Oregon State Capitol (copy)

When Ginger McCall, Oregon's state public records advocate, started work in her job, one of the first things she noticed was a lack of data about how state and other local governments dealt with requests for public records.

She had heard anecdotally about how some agencies were groaning under the weight of requests from citizens and the news media. And, in fact, it can be true that needlessly broad requests for information can throw a wrench into government offices.

But McCall, who became the state's first records advocate after the Legislature approved creation of the office in its 2017 session, didn't have much in the way of hard information about those requests. So she launched a survey of Oregon public bodies to see how they deal with those requests. The idea was to get a feel for how well government offices of all sizes comply with the state's public records law and to possibly identify sticky spots  hindering the public's access to those documents.

Results of McCall's initial study are now in, and it's a mixed bag — something that will not surprise anyone who has followed the overall state of Oregon's public records law over the past few decades. Nevertheless, the survey represents a promising step forward in a battle that has been marked by considerable retreat since Oregon initially overhauled its records law in the early 1970s.

There is good news in the survey: McCall sent it to 132 bodies, including state agencies, counties, cities, school districts, boards and special service districts. Although McCall's official portfolio extends only to state agencies, one of the happy surprises she's encountered is the general willingness of other governmental entities to work with her and her office. That willingness included a gratifyingly high response to the survey: In all, 97 agencies responded. She said that's an indication agencies are taking their records responsibilities seriously.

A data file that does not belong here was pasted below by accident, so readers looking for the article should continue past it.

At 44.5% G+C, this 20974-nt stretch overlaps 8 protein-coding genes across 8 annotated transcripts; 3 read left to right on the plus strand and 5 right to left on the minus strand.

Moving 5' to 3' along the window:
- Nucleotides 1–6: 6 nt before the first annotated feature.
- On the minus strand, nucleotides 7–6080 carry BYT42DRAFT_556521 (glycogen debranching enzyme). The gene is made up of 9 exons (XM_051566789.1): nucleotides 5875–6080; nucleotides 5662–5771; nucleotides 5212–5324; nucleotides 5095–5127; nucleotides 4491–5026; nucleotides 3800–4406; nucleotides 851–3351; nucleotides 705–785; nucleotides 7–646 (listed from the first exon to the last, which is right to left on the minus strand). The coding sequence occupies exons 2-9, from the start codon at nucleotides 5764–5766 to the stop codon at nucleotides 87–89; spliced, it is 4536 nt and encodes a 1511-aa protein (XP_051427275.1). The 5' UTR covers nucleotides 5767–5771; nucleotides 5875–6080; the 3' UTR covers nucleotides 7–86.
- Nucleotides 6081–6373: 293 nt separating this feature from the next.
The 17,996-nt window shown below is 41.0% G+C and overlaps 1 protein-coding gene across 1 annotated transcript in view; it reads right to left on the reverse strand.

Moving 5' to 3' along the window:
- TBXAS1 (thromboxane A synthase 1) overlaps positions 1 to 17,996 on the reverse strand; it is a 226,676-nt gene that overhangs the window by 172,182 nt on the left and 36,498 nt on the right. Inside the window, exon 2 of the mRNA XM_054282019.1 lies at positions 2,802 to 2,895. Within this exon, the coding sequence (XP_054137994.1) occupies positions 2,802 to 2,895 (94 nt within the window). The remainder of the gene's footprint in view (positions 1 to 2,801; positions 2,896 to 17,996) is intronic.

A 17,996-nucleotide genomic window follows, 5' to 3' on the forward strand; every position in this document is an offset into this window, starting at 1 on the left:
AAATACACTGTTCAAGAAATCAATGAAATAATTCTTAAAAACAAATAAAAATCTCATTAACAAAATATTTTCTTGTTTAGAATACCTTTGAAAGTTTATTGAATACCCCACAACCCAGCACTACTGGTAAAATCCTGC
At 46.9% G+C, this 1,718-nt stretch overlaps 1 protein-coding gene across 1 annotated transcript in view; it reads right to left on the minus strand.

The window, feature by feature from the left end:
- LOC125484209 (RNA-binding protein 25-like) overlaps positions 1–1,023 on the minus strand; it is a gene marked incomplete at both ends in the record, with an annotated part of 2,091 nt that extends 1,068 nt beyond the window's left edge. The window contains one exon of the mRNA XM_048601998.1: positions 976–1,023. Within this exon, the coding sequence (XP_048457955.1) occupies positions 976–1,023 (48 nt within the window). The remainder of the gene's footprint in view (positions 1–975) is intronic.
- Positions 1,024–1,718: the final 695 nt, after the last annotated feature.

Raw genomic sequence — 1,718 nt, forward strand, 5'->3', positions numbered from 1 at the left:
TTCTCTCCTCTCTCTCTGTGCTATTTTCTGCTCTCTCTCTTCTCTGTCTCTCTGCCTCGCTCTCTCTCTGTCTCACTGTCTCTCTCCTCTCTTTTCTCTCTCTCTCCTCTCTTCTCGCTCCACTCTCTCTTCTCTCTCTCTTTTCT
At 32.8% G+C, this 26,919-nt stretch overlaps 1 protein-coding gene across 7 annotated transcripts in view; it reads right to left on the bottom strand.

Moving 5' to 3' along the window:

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In the survey, agencies were asked how many requests for public information they received during 2018, how many were completed during a 15-day deadline, how many were completed within 60 days of the original requests, how many fee waivers they granted during the year and how much revenue they collected from those fee requests. (In general, Oregon state law allows agencies to recoup the costs of fulfilling records requests, but many requesters can recount stories of being socked with what they thought were unreasonable fees. State law also gives agencies the option of waiving fees in cases where they determine that a records request is generally in the public interest.)

The results varied dramatically from entity to entity: The Oregon Medical Board, for example, reported that it received 1,414 requests in 2018 and dealt with them all within the 15-day deadline. 

On the other hand, the Oregon State Police and the Department of Environmental Quality each received more than 4,000 requests, far more than any other agency. State Police officials said the department was able to process about 800 of its requests within the 15-day deadline — although, to be fair, many of the requests it receives are complicated and often involve consultations with officials such as district attorneys. Other agencies, such as the Department of Justice, said they don't track this information, which says something about the importance of getting state agencies on the same page when it comes to public records.

McCall said she plans to send out fresh surveys every year, to assess progress and to look for trends. It's a good idea. 

And she noted the continuation of a troubling trend: The state of Oregon has an estimated 650 or so exemptions to the public records law — records that over the years have been moved out of the public view by legislative action. This year's Legislature added another 20 or so exemptions to the list. Any way you look at it, that's not progress. (mm) 

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